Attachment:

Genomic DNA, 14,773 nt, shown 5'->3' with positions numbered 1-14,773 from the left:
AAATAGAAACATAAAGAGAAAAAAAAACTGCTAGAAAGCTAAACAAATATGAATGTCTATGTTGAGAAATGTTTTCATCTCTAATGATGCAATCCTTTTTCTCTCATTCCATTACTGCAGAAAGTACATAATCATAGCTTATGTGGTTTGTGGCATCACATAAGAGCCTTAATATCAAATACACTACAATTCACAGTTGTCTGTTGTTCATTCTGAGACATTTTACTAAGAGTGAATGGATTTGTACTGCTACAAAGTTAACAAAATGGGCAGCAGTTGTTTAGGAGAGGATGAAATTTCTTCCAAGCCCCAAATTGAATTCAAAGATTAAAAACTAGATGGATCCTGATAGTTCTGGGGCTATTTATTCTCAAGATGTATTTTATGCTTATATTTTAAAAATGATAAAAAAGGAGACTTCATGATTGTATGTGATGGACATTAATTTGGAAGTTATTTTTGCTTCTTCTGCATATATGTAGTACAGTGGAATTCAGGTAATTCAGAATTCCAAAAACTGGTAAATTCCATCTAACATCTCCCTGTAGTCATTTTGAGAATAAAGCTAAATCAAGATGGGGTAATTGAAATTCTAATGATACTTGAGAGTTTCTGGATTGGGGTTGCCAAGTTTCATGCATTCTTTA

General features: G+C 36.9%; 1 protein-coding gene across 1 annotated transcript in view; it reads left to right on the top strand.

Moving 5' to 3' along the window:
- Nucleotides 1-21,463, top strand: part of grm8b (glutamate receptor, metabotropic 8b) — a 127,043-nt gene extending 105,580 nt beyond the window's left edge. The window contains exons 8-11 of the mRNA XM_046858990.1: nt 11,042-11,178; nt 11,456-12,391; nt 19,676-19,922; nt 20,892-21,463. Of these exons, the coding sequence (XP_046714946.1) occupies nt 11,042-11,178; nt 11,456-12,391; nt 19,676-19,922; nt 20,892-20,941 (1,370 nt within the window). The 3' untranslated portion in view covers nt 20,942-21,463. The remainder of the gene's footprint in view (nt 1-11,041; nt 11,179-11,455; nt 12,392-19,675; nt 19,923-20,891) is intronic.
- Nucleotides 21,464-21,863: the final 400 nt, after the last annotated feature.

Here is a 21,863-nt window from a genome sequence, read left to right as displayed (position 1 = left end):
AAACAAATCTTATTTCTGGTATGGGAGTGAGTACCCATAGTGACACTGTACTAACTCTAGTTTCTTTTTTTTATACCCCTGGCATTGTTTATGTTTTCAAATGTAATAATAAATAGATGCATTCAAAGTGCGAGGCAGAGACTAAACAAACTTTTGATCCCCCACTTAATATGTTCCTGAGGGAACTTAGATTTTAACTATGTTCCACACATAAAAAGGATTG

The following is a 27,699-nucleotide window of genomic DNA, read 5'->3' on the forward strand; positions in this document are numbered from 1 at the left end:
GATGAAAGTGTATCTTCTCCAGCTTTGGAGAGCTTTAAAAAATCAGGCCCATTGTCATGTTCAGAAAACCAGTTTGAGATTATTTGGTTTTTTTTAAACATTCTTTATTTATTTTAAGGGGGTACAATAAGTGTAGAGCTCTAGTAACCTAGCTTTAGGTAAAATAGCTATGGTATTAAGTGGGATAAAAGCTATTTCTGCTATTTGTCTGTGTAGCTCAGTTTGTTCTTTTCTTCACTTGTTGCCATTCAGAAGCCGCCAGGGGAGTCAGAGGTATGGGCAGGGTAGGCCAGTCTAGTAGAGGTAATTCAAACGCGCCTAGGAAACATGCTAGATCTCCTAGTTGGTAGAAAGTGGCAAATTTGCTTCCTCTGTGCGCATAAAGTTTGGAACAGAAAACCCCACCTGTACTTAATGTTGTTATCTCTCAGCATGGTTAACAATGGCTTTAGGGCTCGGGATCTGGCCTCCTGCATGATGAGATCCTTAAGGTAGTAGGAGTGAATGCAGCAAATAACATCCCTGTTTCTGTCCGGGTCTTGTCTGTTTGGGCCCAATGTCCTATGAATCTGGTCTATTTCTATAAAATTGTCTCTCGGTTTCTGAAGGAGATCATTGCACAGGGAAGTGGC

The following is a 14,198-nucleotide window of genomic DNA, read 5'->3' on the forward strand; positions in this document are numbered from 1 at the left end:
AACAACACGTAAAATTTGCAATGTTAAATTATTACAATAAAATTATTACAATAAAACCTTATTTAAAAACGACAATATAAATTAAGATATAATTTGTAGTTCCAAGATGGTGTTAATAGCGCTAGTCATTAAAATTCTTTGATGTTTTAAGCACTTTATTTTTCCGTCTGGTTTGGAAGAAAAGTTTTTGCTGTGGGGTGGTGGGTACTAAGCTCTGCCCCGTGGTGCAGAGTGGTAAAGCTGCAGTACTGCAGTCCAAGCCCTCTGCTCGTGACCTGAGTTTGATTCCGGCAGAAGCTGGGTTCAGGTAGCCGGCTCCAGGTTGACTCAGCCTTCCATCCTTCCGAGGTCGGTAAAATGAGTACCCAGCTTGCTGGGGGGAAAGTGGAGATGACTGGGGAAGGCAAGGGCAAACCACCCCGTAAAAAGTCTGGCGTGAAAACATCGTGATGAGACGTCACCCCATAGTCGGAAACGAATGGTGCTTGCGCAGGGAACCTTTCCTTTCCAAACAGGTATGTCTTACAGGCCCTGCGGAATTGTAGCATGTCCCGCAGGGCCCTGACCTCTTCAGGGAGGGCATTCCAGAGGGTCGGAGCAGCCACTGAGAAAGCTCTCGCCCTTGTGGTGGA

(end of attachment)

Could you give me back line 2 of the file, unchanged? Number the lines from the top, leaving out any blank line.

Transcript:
AAATAGAAACATAAAGAGAAAAAAAAACTGCTAGAAAGCTAAACAAATATGAATGTCTATGTTGAGAAATGTTTTCATCTCTAATGATGCAATCCTTTTTCTCTCATTCCATTACTGCAGAAAGTACATAATCATAGCTTATGTGGTTTGTGGCATCACATAAGAGCCTTAATATCAAATACACTACAATTCACAGTTGTCTGTTGTTCATTCTGAGACATTTTACTAAGAGTGAATGGATTTGTACTGCTACAAAGTTAACAAAATGGGCAGCAGTTGTTTAGGAGAGGATGAAATTTCTTCCAAGCCCCAAATTGAATTCAAAGATTAAAAACTAGATGGATCCTGATAGTTCTGGGGCTATTTATTCTCAAGATGTATTTTATGCTTATATTTTAAAAATGATAAAAAAGGAGACTTCATGATTGTATGTGATGGACATTAATTTGGAAGTTATTTTTGCTTCTTCTGCATATATGTAGTACAGTGGAATTCAGGTAATTCAGAATTCCAAAAACTGGTAAATTCCATCTAACATCTCCCTGTAGTCATTTTGAGAATAAAGCTAAATCAAGATGGGGTAATTGAAATTCTAATGATACTTGAGAGTTTCTGGATTGGGGTTGCCAAGTTTCATGCATTCTTTA